Rev.Dr.Augustine Sokolovski

Today the Orthodox Church celebrates the memory of St. Basil of Caesarea. The saint lived only 49 years, and passed away to the Lord in 379.
Only two years he did not live to see the Second Ecumenical Council, which was the fruit of all his labors.

Basil's services to the Church are enormous. Following the Alexandrian Archbishop Dionysius (190-265), Basil became the second saint to go down in history with the name ‘Great’.

For almost ten years he was the archbishop of his native city, Caesarea of ​​Cappadocia. The region in the central part of Asia Minor Cappadocia has always had a vast territory. Although the system of Local Churches gradually arose in Orthodoxy after the fall of Constantinople, and the Ancient Church, with the most important sees, existed rather on the principle of communicating vessels, one can say that, in fact, Basil was the head of an entire local church in Cappadocia. The title of archbishop itself speaks of this. In ancient times in the East, it meant the primate of the Church.

Caesarea itself had then almost half a million inhabitants. Under the jurisdiction of Basil were about fifty bishops. He could ordain them, but he could not move them from one diocese to another. For the ancient church canons did not allow this.

At that time Valens (364-378) was the Emperor. He was a heretic because he openly supported the Arians.

Like other Arians, he denied the divinity of Jesus Christ. He believed that the Lord was created, that is, simply invented by God as an intermediary between Himself and people.

An aggravating circumstance was that the Emperors of that time, starting with the son of Constantine the Great, Constantius (337-361), saw in the absolute monarchy of God the Father invented by the Arians as a justification for their arbitrary and undivided power.

Absolute majority of bishops of the Eastern Church, in fear of the authorities, out of selfish motives, or simply out of ignorance, was on the side of the heretics. Only a few of the Arians were intellectually strong and tried to refute the Orthodox with the help of Philosophy and Scripture. This was the most dangerous.

At that time, philosophy was, in a way, the social network of modernity. Everyone trusted her. It is important to understand that this influence was so powerful that even now, in the 21st century, Orthodox monks, however, without knowing it, wear long beards, because in ancient times philosophers used to do this.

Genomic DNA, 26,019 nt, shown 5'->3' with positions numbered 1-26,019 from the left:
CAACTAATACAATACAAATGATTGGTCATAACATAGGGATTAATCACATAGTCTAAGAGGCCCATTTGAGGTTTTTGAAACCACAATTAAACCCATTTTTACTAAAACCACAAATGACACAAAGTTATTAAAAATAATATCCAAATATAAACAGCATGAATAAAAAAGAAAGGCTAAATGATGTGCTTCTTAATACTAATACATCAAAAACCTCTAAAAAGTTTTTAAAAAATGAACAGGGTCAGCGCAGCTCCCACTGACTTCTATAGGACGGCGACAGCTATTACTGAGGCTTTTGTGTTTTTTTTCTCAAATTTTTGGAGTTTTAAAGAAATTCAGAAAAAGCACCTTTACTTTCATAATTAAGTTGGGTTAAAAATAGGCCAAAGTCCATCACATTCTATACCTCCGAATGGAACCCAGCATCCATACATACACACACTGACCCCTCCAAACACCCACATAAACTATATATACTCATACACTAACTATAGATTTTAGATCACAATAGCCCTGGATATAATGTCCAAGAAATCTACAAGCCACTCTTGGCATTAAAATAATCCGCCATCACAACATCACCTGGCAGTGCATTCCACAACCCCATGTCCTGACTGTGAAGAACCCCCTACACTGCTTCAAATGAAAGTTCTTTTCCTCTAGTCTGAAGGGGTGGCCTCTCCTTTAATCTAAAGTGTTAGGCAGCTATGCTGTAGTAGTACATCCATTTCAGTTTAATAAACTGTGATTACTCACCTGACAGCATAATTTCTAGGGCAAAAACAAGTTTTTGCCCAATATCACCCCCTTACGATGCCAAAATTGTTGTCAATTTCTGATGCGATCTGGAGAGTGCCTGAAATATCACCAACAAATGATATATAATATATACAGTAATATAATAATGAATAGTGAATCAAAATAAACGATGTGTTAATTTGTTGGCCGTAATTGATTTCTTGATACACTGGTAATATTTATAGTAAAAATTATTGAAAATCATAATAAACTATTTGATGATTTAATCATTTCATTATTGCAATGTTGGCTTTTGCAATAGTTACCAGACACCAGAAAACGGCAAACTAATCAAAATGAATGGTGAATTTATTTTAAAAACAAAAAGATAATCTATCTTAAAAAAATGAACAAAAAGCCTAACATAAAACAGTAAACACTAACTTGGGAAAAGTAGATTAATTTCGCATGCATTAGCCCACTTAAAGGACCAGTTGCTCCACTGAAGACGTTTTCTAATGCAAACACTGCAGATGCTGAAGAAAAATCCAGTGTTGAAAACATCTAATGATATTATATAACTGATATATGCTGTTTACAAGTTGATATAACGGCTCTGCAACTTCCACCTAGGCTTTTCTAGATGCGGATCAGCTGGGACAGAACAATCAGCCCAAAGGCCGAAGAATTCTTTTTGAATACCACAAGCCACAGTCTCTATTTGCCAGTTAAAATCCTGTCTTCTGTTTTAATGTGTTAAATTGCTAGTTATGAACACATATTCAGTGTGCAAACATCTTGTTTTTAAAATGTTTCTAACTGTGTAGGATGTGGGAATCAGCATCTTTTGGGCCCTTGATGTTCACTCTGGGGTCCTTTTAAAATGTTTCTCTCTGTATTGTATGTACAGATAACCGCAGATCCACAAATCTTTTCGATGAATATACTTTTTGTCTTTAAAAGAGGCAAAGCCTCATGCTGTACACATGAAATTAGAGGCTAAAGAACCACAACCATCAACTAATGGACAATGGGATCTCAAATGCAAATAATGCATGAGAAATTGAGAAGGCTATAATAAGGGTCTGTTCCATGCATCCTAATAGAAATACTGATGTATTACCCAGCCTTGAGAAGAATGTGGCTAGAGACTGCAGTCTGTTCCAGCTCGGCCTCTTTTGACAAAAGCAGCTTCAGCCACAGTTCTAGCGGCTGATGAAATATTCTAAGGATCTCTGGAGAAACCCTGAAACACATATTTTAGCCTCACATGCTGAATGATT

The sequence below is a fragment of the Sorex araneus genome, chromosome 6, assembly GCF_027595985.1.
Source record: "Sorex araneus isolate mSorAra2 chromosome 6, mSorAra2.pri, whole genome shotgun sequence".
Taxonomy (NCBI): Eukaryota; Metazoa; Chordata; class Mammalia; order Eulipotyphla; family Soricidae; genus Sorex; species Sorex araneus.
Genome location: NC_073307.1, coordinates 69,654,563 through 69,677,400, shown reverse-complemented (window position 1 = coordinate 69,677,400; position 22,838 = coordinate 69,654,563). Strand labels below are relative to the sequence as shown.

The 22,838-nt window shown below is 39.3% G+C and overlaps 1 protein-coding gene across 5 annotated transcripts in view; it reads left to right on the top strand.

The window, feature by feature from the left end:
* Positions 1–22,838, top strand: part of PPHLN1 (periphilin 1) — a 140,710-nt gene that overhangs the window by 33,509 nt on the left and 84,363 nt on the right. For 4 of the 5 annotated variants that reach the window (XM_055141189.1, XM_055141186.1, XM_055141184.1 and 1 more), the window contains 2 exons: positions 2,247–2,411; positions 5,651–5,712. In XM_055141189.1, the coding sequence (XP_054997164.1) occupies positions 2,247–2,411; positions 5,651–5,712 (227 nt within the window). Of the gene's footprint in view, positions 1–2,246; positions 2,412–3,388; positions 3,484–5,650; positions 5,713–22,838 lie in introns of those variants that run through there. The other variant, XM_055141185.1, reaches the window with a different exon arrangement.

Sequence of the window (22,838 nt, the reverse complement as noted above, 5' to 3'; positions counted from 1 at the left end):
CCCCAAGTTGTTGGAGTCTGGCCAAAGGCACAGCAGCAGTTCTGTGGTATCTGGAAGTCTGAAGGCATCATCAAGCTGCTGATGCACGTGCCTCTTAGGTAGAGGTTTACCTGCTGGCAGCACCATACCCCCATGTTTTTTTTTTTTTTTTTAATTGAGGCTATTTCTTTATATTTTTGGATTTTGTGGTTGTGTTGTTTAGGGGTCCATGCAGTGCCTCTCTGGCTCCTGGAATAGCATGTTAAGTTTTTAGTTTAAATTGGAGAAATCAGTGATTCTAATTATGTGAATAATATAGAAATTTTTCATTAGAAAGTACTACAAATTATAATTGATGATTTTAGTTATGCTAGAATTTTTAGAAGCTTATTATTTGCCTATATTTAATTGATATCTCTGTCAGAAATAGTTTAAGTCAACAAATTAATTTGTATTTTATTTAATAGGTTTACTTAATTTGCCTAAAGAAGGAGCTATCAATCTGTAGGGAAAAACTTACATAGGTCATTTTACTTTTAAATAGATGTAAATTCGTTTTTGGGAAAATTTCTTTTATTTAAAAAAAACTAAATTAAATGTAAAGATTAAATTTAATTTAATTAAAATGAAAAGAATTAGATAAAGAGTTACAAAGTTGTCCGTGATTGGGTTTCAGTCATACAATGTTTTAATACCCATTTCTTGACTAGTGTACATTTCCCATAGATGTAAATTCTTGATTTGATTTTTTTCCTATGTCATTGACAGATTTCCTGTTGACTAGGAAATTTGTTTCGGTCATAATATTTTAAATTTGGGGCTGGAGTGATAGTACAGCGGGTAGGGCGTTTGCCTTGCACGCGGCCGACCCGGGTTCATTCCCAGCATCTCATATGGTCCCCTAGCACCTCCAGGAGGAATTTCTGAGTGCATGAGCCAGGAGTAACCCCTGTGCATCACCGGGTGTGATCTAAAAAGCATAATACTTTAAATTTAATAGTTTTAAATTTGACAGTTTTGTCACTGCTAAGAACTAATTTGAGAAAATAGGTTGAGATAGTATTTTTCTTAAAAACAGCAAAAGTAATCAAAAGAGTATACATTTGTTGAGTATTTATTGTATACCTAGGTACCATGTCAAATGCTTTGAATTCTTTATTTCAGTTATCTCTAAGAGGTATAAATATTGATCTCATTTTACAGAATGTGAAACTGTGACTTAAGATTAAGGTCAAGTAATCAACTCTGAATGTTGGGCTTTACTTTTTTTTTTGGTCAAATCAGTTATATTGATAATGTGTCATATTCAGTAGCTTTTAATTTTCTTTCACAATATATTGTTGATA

Emperor Valens threatened Basil with exile and death. But he did not give in. Then Valens divided the Province of Cappadocia into two parts in order to split the archdiocese of Basil.

In response, Basil began to ordain as bishops those who were Orthodox by conviction, who were intellectually strong and had an impeccable reputation. Otherwise it was impossible, otherwise the Arians would have triumphed.

In response, Basil began to ordain Orthodox Christians by conviction, powerful intellectually and impeccable in holiness, as bishops. Otherwise it was impossible, otherwise the Arians would have triumphed.

So Basil ordained his friend Gregory the Theologian (329-390) as a bishop. To do this, he created a new diocese in Sasima. It was one of the places where the transit prison was located. Gregory did not want this election, and when he arrived at the place of service, he was horrified. Without performing a single liturgy, he returned back.

Subsequently, this ordination prevented him from becoming the bishop of Constantinople. In the capital, he served, preached, and, in a polemic with the Arians, eventually defended Orthodoxy. But his opponents among the Orthodox at the Second Ecumenical Council considered that he had already been a bishop of another, Sasima, diocese.

The most respected bishop of that time, the spiritual father of Basil and Gregory, Saint Meletios of Antioch (+381), died during the Council itself. It was he who once told Gregory to go and preach Orthodoxy in Constantinople.

For their part, the Bishops of Rome and Alexandria, who 
then who had primacy in the universal Church, insisted that Gregory retire. As subsequent history showed, this caused enormous damage to the Church.

If Basil of Caesarea had been at the Council, he would undoubtedly have supported Gregory. But, already in the Communion of the Saints, he looked at what was happening from the City of the Heavenly Father (John 14:2). Here on earth, saints are often alone.